Challenge #2: Ample Cybersecurity Protections
As technology advances, so does the need for additional cybersecurity protections. Hackers can potentially make their way into IT and OT systems and cause major issues for manufacturers. So even if it might seem like a significant investment, putting protections in place is a must for businesses of any size.
Solution #2: Fortify your Cybersecurity Efforts
It’s critical to understand that it isn’t just your company that’s vulnerable: your customers, employees, and suppliers can also be digitally attacked and breached. 77% of industrial companies rank cybersecurity as a major priority.
The only way to prevent an attack from affecting all of them is to make sure you know your strengths and weaknesses when it comes to the cybersecurity plan for your manufacturing organization. Cybersecurity continues to be the number one “outside threat” for manufacturers of all sizes as a cyberattack occurs every 11 seconds.
Challenge #3: Increasing Automation
Large manufacturing businesses are becoming increasingly reliant on automation to run their day-to-day operations, which allows them to run more efficiently and at a lower cost.
However, for smaller manufacturing businesses, investing in that same type of equipment isn’t always possible. This puts them at a disadvantage in terms of both price and quality unless they’re able to find affordable financing options or simply focus on positioning their business differently in the marketplace.
Solution #3: Automation is the Future
Embracing automation can benefit companies, no matter the economic climate. Innovative technologies can provide new growth opportunities for small to medium-sized manufacturers as tasks can be completed with unprecedented speed and precision, while digital tools can increase real-time visibility into the production cycle so performance can be easily monitored.
Manufacturing automation is here to stay, and it’s here to help. Embracing these technologies does not entail cutting out jobs, which is what more than 70% of Americans fear. Qualified employees will still be needed to maintain and operate machines. Robots are not necessarily job takers but are there to protect employees from tasks that could do harm.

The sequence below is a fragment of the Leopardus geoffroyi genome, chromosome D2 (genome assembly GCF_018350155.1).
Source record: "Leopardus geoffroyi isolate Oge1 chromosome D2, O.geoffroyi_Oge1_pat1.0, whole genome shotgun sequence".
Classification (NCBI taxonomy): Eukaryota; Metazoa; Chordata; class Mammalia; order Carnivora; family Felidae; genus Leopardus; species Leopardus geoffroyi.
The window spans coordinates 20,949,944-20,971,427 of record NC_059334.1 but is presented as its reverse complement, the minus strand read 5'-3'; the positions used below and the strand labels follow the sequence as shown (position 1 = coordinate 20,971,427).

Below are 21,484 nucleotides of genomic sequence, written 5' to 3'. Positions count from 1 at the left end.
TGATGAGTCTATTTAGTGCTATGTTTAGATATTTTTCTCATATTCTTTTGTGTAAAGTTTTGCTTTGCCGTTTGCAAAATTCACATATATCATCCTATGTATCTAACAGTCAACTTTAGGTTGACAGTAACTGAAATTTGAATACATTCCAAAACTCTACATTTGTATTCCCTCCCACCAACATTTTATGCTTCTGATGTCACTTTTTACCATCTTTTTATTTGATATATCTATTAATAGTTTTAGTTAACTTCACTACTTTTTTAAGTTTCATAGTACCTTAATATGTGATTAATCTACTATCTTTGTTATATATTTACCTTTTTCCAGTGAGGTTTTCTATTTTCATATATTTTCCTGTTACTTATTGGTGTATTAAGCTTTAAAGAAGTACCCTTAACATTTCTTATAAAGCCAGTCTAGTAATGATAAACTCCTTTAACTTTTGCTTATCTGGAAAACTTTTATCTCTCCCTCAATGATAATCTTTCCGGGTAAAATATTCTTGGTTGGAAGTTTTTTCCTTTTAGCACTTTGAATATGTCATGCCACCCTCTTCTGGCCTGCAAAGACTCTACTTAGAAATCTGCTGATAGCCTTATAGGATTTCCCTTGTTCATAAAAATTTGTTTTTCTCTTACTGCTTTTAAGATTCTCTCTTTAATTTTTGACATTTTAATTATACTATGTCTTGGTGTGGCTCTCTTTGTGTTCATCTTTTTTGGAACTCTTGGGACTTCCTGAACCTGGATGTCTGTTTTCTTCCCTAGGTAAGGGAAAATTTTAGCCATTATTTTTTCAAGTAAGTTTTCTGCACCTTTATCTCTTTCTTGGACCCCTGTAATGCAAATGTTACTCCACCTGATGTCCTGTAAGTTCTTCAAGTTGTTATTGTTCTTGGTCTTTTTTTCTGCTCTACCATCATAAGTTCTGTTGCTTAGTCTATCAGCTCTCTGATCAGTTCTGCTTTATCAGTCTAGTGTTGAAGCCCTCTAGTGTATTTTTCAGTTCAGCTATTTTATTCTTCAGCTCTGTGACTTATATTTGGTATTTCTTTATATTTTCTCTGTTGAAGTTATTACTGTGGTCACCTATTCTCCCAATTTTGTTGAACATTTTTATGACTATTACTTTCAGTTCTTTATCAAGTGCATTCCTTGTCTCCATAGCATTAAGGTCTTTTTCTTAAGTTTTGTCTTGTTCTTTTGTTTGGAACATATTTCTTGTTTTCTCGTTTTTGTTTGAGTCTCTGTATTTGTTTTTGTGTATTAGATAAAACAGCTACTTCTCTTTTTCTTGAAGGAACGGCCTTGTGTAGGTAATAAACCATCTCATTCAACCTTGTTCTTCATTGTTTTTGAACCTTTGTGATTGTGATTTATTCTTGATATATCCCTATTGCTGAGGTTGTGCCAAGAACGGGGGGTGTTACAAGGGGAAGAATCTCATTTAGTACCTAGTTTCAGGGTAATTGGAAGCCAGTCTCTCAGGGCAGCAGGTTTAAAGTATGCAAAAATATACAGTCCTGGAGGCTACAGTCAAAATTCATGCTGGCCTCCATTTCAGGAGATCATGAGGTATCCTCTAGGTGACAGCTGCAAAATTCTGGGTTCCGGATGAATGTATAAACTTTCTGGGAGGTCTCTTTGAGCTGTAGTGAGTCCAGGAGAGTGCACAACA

Challenge #4: Productivity & Efficiency
Low productivity can be an insidious problem that is hard to address or even notice immediately. For line workers, performing repetitive tasks day-to-day, year after year, can sometimes have a lulling effect. After all, it is human nature to get used to a certain way of doing things.
If there was a problem with production, would it be noticed just from walking around on the manufacturing floor? It’s not enough to just measure the productivity of your machines and equipment; you must also consider and evaluate the levels of employee productivity.
Solution #4: Investing in Your Employees Means Investing in Your Manufacturing Organization’s Growth
One of your best predictors of success for manufacturing growth is the talent of your workforce. In addition to weighing the investment in your manufacturing equipment, you must also consider the investment of your people. Hiring a long-term workforce can be an excellent return on investment, especially when data suggests that by the year 2030, low employee retention will, on average, cost the US $430 billion annually.